Another Look at the Thoracic Spine | Modern Manual Therapy Blog

Another Look at the Thoracic Spine

Since incorporating the SFMA into more of my caseload, I have been coming back to the thoracic spine more so than normal.

I normally looked at this area if my cervical, shoulder, or lumbar patients were not improving or plateaued before reaching their goals. Prof. Rocabado said it best, "It's not no pain, no patient." Despite referring to the TMJ, this saying applies to any area that may be contributing to the patient's movement dysfunction.

A lack of mobility in the thoracic spine could cause a stability issue in

  • the cervical spine
  • the lumbar spine
  • the scapulothoracic area
    • these areas will compensate for a lack of mobility in the thoracic area with a loss of stability
    • if these areas initially present as restricted, it is fine to release them using STM and/or joint approaches, but if the patient has a loss of stability, be prepared to instruct them on appropriate stabilization exercises
Or, it could cause a mobility issue at
  • the glenohumeral joints
    • thoracic extension is needed for full elevation
Manipulation to the thoracic/upper thoracic spine may improve
  • shoulder elevation
  • cervical pain
  • cervicogenic/tension HA
  • thoracic mobility - naturally
  • cervical stability
  • lumbar stability
Look for joint restrictions in the junctional areas, CT and TL. Females tend to have them around the bra strap area.

Recent Case Example 
A 36 yo female referred for severe HA and pain in bilateral upper traps. She was having trouble lifting her kids and even pushing shopping carts. She presented initially with 8/10 pain in the upper traps, cervical spine bilaterally, and frontal/temporal cranium areas. Her only limitation was moderate in OA forward bending, and bilateral 1st rib. All cervical motions were WNL, 9/9 on the hypermobility scale.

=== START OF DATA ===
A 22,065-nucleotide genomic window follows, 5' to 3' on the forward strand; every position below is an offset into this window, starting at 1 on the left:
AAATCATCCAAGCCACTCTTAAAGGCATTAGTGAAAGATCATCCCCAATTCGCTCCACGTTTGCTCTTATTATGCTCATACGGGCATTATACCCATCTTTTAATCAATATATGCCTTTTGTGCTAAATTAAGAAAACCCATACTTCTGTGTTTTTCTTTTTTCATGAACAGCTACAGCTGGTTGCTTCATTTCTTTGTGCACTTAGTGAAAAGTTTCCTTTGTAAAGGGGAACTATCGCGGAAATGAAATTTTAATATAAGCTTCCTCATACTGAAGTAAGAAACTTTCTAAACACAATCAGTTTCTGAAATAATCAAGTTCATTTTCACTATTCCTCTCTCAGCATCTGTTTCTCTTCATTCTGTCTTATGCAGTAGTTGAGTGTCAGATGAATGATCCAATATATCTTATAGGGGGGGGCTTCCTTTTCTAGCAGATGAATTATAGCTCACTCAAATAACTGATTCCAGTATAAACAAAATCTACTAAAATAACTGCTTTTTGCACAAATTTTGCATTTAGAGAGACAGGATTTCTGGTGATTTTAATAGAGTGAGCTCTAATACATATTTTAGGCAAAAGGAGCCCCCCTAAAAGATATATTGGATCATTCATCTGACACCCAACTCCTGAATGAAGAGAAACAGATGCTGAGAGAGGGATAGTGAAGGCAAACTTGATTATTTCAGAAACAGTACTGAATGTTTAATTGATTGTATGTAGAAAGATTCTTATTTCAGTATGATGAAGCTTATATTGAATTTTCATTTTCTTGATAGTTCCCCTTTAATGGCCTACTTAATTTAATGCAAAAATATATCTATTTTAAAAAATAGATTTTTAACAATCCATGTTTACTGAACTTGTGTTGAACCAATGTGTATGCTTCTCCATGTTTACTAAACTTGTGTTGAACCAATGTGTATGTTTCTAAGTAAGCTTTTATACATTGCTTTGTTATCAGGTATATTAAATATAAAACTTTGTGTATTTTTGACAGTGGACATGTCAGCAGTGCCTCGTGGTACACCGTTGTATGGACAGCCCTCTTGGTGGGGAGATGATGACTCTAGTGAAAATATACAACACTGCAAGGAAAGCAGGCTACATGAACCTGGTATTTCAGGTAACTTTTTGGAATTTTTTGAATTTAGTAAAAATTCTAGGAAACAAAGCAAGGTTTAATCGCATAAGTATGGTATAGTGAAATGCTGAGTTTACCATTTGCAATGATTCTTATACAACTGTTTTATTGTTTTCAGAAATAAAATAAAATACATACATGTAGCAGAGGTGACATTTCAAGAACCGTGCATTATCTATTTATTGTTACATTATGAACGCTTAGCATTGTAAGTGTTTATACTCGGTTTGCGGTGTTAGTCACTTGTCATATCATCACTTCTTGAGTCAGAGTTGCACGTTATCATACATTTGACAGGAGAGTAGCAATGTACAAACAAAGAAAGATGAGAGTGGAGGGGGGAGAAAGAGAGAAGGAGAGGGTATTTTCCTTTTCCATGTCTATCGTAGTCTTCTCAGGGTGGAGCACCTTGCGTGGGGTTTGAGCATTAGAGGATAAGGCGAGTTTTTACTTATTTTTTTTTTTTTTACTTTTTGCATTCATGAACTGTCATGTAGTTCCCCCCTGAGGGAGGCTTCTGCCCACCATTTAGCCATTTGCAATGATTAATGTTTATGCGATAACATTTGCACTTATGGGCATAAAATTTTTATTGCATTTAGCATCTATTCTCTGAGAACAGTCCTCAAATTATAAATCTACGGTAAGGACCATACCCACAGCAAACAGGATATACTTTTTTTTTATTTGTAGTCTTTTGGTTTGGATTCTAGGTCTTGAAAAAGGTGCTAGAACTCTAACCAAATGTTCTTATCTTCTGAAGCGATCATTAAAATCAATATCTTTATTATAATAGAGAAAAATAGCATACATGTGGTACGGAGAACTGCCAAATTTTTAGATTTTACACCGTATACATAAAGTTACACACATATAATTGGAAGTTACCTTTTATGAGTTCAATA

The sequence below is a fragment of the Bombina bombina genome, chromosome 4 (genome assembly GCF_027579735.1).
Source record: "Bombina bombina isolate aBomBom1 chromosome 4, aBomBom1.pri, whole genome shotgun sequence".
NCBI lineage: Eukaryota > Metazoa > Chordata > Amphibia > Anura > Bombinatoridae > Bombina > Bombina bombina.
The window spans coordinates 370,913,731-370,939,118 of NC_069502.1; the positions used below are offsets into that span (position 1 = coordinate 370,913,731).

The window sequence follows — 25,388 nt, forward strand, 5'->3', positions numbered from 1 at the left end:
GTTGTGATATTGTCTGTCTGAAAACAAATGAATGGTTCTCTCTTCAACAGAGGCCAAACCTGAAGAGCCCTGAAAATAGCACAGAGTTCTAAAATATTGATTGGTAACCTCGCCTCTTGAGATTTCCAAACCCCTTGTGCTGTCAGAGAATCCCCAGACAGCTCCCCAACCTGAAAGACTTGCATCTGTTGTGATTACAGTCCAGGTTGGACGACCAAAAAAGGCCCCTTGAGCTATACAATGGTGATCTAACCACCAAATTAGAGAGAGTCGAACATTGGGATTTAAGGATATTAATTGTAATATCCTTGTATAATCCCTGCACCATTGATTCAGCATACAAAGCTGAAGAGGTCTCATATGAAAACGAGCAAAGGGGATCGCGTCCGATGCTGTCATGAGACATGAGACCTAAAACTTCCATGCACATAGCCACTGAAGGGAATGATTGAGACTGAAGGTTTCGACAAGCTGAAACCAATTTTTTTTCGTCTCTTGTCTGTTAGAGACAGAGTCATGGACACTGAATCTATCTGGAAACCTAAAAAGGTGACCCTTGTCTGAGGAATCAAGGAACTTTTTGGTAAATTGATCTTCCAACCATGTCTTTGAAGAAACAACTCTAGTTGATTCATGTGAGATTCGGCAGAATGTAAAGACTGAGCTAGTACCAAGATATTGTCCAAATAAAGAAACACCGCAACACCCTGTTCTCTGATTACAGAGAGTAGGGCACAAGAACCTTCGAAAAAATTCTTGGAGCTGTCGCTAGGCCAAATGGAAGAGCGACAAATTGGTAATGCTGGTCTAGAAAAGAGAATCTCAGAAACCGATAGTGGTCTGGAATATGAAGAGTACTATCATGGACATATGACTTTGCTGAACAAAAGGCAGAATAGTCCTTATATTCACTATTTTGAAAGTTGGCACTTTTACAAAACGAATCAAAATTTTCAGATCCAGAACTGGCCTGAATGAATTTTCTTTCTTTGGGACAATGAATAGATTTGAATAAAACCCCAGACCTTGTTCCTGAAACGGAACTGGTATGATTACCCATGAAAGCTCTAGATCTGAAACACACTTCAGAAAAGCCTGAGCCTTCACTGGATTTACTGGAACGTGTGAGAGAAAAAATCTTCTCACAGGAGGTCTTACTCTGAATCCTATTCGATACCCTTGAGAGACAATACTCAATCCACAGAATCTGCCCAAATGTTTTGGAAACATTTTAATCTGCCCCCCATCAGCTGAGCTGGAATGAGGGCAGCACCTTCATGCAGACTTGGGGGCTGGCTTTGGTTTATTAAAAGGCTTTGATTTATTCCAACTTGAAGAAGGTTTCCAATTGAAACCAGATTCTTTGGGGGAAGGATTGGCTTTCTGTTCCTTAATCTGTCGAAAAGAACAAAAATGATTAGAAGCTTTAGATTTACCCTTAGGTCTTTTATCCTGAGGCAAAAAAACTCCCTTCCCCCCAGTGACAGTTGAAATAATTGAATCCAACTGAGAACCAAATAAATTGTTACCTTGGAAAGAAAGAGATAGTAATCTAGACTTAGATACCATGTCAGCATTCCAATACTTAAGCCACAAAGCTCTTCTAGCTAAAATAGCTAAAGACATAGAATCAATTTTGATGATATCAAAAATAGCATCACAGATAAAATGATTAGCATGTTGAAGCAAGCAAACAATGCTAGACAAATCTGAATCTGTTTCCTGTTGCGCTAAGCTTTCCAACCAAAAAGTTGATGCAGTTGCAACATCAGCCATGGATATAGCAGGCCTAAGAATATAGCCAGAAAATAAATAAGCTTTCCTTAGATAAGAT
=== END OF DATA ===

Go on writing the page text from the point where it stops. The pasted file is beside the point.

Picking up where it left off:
After IASTM to the cervical spine and 1st rib mobilizations, plus light subcranial shear distraction, she happily left with 0/10 pain. However, the next 3 days were 9/10 and constant. Her next visit, I treated her lighter using IASTM. Her OA motion was now normal. We continued with 1st rib mobs and this improved to grade 3 shortly. 

The next visit, she was better, but had 3-5/10 cervical spine pain and HA, but it was less frequent. I screened thoracic rotation, which was moderately limited to the right. This was the only limitation in motion I could find after screening her entire body.

After instructing her on open book thoracic rotation exercises, she left feeling much better. For the next two weeks (she had to cancel a few visits), she was able to prevent the onset of HA by just performing open book exercises! The next visit, I will teach her cervical stabilization, as an added precaution.


  1. Blake Thedinga DPTApril 29, 2012 at 9:51 PM

    First of all, thanks for all of the invaluable info. and case studies. Just curious about the hypermobility scale, is it by Beighton, et al.? I had to do a little research as I graduated about 1 year ago and they didn't teach us this in PT school or maybe I slept through it. How often do you implement this into your eval.? How many pts. score 9/9?

  2. No problem! Glad you're learning. It is the Beighton scale. I don't think I learned it in school, I learned it from Mariano Rocabado. I do not implement it too much, but I do see it a lot because my caseload is at least 50-75% TMD at any given time, and many of them are ectomorphic hypermobile females.